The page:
A renovation, a secretive past, a garage, and a pregnancy. These are the elements of Mona Fastvold’s debut feature, “The Sleepwalker,” a beautifully filmed and scored story of two sisters and the men in their lives. Kaia (Gitte Witt) and her boyfriend Andrew (Christopher Abbott) are in the process of renovating Kaia’s childhood home, which was nearly burned down in a fire caused by her emotionally unstable sister, Christine (Stephanie Ellis).
On the night of Kaia’s birthday, Christine calls and announces that she’s at the nearby train station waiting to be picked up. Kaia, obviously can’t say no, and back at the house Christine reveals that she’s 14 weeks pregnant. Her fiance, Ira (Brady Corbet), comes to pick her up the next morning, and the couple ends up bunking with Andrew and Kaia for the next few nights. But as Christine’s behavior becomes more and more bizarre – including sleepwalking episodes that constantly lead her to the lake near the house – the truth about Kaia and Christine’s past comes to light.
Mona Fastvold’s “The Sleepwalker” is one of the year’s most unique audio-visual experiences, combining hellishly gorgeous cinematography from Zack Galler with a haunting score by Sondre Lerche and Kato Adland that gives the film a stylistic edge that’s, quickly and abruptly, undone by the film’s disappointing screenplay by Fastvold and Corbet, who also stars in the film.
Selling itself as a psychological thriller, “The Sleepwalker” is more akin to a slight, vaguely drawn domestic drama with the tensity and aesthetic of a horror film. Perhaps the film’s strongest aspect is the constant anticipation of a legitimate jump scare or horrifying revelation without any catharsis. Fastvold successfully occupies the headspace of her characters with dim lighting and an eerie sensibility that functions less as a genre trope and more as a well-conceived tactic to embody the themes presented throughout – including those of a secretive past and the power of implied or repressed memory.
Christopher Abbott gives a standout performance as Andrew, a young man who is already forced to atone for the sins of his past. Doing a complete 180 from his role as Charlie in HBO’s “Girls,” Abbott most successfully underplays as Fastvold intended, with an apparent but not-quite-obvious and irredeemable pain underneath the surface. Corbet has also written himself a phenomenal character as Ira, and his performance is equal parts suspicious and sincere, and he often leaves the viewer wondering if his situation with Christine is one of circumstance or actual love.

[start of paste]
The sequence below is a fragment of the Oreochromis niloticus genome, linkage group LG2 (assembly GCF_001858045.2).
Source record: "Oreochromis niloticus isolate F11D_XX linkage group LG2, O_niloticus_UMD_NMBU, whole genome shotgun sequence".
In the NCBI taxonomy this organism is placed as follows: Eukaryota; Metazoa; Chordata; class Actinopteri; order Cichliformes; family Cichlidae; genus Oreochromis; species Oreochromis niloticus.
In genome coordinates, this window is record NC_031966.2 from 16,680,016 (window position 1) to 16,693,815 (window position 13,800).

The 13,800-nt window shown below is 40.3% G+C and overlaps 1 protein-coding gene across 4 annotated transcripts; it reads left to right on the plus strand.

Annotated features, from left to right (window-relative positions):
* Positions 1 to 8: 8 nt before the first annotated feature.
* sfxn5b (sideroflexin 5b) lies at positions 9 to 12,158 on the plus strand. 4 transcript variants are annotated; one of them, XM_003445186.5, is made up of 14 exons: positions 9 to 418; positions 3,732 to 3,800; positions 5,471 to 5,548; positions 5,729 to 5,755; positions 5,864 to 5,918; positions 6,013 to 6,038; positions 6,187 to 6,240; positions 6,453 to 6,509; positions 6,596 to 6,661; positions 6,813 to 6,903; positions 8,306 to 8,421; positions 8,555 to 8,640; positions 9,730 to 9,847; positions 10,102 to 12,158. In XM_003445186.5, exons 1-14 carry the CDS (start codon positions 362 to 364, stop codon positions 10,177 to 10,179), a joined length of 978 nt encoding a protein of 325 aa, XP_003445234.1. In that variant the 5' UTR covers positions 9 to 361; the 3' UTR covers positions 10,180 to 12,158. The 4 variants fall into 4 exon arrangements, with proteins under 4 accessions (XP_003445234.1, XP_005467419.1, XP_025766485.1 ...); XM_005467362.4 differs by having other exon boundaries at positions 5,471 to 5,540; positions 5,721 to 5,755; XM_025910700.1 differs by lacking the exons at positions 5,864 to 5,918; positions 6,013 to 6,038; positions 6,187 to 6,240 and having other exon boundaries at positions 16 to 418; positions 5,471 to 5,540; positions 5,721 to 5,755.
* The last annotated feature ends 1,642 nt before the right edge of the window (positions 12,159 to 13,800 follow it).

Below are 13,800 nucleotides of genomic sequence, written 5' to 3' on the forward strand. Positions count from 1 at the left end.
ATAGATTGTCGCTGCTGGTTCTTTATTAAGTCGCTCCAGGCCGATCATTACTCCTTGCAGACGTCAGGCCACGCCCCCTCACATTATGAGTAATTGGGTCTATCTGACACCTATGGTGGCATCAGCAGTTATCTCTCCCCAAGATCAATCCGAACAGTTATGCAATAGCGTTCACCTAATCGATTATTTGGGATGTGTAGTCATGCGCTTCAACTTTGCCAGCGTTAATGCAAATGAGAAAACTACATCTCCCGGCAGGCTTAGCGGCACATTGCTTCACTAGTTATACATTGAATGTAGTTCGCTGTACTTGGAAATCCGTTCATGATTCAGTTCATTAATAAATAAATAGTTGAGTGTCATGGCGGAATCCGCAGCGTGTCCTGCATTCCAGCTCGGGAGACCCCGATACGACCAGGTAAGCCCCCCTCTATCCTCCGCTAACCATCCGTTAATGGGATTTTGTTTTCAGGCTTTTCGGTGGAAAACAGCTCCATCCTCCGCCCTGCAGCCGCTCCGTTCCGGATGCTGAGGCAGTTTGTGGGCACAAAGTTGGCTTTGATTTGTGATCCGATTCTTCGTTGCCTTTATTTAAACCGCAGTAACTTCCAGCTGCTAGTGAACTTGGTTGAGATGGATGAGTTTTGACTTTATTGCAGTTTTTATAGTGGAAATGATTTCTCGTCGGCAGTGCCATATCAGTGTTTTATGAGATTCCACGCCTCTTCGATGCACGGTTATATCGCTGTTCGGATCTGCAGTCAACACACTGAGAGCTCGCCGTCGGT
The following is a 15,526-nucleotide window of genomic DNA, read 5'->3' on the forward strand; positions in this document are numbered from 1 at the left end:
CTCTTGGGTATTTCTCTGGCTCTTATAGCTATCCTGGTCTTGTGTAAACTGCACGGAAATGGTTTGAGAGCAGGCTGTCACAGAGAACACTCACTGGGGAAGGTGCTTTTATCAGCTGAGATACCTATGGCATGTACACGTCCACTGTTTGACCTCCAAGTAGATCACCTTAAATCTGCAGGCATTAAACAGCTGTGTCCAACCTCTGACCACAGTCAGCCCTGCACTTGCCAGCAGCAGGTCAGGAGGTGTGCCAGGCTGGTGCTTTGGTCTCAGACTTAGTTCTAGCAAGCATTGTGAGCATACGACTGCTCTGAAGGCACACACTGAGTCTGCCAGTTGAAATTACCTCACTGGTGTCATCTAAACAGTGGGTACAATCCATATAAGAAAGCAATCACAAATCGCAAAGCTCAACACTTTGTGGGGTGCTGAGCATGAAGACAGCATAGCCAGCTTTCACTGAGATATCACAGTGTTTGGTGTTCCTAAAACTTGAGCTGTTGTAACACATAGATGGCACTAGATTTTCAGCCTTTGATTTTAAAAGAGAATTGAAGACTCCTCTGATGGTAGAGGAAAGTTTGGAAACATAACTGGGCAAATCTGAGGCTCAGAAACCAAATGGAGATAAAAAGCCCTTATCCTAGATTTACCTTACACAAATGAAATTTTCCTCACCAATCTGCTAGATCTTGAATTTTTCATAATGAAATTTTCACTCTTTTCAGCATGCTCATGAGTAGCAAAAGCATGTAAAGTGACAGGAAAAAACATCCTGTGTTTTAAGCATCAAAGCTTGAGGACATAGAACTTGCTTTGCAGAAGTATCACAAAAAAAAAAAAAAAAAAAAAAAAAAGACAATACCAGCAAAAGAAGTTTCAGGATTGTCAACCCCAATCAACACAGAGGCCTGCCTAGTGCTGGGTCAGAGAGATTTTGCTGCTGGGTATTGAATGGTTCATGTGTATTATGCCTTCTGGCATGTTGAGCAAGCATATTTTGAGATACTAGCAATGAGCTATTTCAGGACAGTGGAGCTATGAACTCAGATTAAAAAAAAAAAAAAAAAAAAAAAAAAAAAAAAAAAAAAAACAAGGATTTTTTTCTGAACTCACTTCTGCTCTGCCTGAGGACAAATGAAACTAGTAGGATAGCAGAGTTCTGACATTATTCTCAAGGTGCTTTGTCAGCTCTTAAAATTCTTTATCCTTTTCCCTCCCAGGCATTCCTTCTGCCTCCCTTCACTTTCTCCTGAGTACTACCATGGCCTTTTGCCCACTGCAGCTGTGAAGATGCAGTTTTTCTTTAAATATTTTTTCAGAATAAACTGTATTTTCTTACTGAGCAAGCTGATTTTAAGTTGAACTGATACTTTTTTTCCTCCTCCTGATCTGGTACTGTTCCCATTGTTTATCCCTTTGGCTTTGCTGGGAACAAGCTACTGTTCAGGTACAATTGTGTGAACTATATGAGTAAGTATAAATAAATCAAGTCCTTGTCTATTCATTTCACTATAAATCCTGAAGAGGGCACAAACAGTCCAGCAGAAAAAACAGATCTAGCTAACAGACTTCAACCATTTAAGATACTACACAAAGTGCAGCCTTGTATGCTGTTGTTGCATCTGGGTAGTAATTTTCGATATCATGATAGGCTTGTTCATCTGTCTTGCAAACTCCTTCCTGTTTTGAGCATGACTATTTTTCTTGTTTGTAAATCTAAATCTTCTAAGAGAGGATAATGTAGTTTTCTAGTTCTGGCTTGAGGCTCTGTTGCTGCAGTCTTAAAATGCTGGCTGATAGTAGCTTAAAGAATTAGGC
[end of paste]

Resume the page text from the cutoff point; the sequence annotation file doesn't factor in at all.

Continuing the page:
To his credit, he doesn’t saddle Ira with the film’s best lines or moments, letting the other actors outshine him on a surface level in almost every respect. However, it’s Ira’s progressing subtleties that ultimately make him the strongest character in the film. While Abbott is brilliant from the outset without much development past the second act, Corbet’s Ira is a character that is constantly developing and constantly surprising the viewer by never doing exactly what we expect him to do.
The two female leads are also both very strong, if not as well performed, as their male counterparts. When all is said and done, “The Sleepwalker” is about Kaia and Christine, so it becomes an issue that the two male characters are ultimately the most memorable characters. The issue isn’t one of male perception or male gaze, but rather one of casting, and neither Gitte Witt nor Stephanie Ellis are up to the challenges presented by the screenplay, especially in the final third.
Ultimately, the issue with “The Sleepwalker” is its dialogue, which rarely feels natural or off-the-cuff, which is exactly what a movie like this needed. Instead, every single conversation is so on-the-nose to the point of being obnoxious, as if, through the vagueness that carries the story, Corbet and Fastvold still don’t have enough faith in their audience to allow the film to have a more improvisational tone.
It also doesn’t help that, after a certain point, every minute begins to feel like ten and scenes that should be intriguing and exciting often come off as dull and uninteresting while scenes that are meant to be observatory and transitional are, more than not, the best moments in the film. Fastvold’s film occasionally hints at a film that is better and more accomplished than the one she made, but “The Sleepwalker” is not nearly the sum of its parts, which may be why it feels worse than it actually is: it should have been great.Continue Reading Issue #31
November 21st, 2014
1 hr. 31 min.
NR (equivalent to R for some graphic sexuality, language, and brief violence)
Gitte Witt, Brady Corbet, Christopher Abbott, Stephanie Ellis